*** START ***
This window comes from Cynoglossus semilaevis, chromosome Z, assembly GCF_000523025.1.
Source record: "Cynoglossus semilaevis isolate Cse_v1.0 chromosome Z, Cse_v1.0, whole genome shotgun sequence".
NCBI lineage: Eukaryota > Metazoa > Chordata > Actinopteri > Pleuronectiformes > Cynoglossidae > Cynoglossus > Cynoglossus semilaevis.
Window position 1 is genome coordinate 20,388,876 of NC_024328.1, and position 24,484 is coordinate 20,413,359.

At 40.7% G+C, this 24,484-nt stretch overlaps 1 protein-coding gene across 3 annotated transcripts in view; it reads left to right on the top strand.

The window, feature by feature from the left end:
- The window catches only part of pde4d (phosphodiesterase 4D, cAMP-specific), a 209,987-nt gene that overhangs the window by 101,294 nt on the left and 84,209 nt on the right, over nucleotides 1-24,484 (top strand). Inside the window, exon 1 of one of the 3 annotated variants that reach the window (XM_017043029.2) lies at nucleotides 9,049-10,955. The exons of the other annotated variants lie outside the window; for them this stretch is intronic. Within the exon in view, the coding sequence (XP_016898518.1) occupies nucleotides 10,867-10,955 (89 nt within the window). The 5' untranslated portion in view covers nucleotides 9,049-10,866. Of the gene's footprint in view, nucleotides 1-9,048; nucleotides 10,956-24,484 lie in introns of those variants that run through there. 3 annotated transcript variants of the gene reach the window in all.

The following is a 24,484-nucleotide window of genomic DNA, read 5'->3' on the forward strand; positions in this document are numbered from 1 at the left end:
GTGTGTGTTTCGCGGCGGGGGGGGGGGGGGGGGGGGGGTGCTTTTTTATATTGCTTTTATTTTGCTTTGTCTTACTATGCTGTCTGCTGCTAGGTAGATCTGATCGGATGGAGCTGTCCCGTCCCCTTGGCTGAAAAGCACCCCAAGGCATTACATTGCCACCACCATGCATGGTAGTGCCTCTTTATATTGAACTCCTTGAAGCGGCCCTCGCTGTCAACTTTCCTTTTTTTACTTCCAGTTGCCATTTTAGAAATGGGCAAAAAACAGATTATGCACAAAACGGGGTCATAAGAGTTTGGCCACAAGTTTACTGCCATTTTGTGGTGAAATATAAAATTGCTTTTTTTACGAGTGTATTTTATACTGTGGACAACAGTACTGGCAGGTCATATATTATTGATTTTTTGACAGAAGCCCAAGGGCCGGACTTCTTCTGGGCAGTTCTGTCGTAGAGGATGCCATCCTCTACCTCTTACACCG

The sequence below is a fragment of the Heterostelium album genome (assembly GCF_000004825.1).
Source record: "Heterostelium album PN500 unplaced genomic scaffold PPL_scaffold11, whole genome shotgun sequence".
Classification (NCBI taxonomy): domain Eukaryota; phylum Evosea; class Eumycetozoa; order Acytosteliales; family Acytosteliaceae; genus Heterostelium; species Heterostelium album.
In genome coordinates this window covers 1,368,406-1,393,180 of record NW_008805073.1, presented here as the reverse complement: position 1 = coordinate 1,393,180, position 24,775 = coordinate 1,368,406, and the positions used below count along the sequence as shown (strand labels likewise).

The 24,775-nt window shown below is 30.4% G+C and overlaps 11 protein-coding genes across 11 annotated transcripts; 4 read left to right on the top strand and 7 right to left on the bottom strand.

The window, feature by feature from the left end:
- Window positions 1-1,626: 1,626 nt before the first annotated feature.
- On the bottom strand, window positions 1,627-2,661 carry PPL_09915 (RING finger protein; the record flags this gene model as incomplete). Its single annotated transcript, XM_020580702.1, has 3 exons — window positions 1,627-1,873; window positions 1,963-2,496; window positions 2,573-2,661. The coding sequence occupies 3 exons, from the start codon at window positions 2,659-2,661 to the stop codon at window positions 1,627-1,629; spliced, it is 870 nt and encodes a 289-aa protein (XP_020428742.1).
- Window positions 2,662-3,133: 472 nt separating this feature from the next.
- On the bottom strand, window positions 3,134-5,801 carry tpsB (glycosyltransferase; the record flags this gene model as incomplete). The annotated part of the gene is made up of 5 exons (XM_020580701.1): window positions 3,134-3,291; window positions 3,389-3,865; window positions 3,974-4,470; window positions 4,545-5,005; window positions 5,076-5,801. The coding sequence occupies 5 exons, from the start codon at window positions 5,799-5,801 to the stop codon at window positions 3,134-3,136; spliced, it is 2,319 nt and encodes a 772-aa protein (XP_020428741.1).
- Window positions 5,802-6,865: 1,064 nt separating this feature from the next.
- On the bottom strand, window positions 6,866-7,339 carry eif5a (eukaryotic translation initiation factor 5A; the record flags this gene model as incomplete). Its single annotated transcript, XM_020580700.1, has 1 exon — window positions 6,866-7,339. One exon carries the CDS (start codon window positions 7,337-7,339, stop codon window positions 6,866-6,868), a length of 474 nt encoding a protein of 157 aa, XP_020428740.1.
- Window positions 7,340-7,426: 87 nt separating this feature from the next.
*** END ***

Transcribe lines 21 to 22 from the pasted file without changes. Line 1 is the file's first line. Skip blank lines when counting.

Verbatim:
- On the bottom strand, window positions 6,866-7,339 carry eif5a (eukaryotic translation initiation factor 5A; the record flags this gene model as incomplete). Its single annotated transcript, XM_020580700.1, has 1 exon — window positions 6,866-7,339. One exon carries the CDS (start codon window positions 7,337-7,339, stop codon window positions 6,866-6,868), a length of 474 nt encoding a protein of 157 aa, XP_020428740.1.
- Window positions 7,340-7,426: 87 nt separating this feature from the next.